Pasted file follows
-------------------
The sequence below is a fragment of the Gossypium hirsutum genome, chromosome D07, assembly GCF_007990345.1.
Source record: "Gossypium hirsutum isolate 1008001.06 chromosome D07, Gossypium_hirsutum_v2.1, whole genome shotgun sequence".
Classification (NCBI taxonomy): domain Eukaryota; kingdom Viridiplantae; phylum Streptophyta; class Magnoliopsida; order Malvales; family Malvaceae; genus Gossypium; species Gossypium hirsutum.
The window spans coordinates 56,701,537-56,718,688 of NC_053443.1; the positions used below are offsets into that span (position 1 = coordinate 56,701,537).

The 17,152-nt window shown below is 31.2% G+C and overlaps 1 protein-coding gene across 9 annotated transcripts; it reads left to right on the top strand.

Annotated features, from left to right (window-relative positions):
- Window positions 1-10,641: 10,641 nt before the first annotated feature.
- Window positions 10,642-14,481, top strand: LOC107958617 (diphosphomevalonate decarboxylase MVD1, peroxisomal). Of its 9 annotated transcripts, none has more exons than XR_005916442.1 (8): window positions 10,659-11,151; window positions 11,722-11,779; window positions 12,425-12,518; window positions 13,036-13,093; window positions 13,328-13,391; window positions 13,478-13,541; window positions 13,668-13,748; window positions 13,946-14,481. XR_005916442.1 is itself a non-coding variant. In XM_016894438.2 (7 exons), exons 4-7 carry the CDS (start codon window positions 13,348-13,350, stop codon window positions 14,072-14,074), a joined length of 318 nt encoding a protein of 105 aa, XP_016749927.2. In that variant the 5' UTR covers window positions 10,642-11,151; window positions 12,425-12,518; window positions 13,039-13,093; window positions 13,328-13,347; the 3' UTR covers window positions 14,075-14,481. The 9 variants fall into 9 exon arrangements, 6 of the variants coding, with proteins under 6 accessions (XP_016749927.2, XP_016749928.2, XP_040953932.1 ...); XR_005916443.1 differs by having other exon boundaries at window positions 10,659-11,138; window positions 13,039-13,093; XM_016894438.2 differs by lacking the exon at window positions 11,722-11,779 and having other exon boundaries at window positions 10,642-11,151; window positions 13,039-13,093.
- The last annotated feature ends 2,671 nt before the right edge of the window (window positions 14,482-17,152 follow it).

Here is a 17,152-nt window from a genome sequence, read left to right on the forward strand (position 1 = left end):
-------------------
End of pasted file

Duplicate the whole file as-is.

The sequence below is a fragment of the Gossypium hirsutum genome, chromosome D07, assembly GCF_007990345.1.
Source record: "Gossypium hirsutum isolate 1008001.06 chromosome D07, Gossypium_hirsutum_v2.1, whole genome shotgun sequence".
Classification (NCBI taxonomy): domain Eukaryota; kingdom Viridiplantae; phylum Streptophyta; class Magnoliopsida; order Malvales; family Malvaceae; genus Gossypium; species Gossypium hirsutum.
The window spans coordinates 56,701,537-56,718,688 of NC_053443.1; the positions used below are offsets into that span (position 1 = coordinate 56,701,537).

The 17,152-nt window shown below is 31.2% G+C and overlaps 1 protein-coding gene across 9 annotated transcripts; it reads left to right on the top strand.

Annotated features, from left to right (window-relative positions):
- Window positions 1-10,641: 10,641 nt before the first annotated feature.
- Window positions 10,642-14,481, top strand: LOC107958617 (diphosphomevalonate decarboxylase MVD1, peroxisomal). Of its 9 annotated transcripts, none has more exons than XR_005916442.1 (8): window positions 10,659-11,151; window positions 11,722-11,779; window positions 12,425-12,518; window positions 13,036-13,093; window positions 13,328-13,391; window positions 13,478-13,541; window positions 13,668-13,748; window positions 13,946-14,481. XR_005916442.1 is itself a non-coding variant. In XM_016894438.2 (7 exons), exons 4-7 carry the CDS (start codon window positions 13,348-13,350, stop codon window positions 14,072-14,074), a joined length of 318 nt encoding a protein of 105 aa, XP_016749927.2. In that variant the 5' UTR covers window positions 10,642-11,151; window positions 12,425-12,518; window positions 13,039-13,093; window positions 13,328-13,347; the 3' UTR covers window positions 14,075-14,481. The 9 variants fall into 9 exon arrangements, 6 of the variants coding, with proteins under 6 accessions (XP_016749927.2, XP_016749928.2, XP_040953932.1 ...); XR_005916443.1 differs by having other exon boundaries at window positions 10,659-11,138; window positions 13,039-13,093; XM_016894438.2 differs by lacking the exon at window positions 11,722-11,779 and having other exon boundaries at window positions 10,642-11,151; window positions 13,039-13,093.
- The last annotated feature ends 2,671 nt before the right edge of the window (window positions 14,482-17,152 follow it).

Here is a 17,152-nt window from a genome sequence, read left to right on the forward strand (position 1 = left end):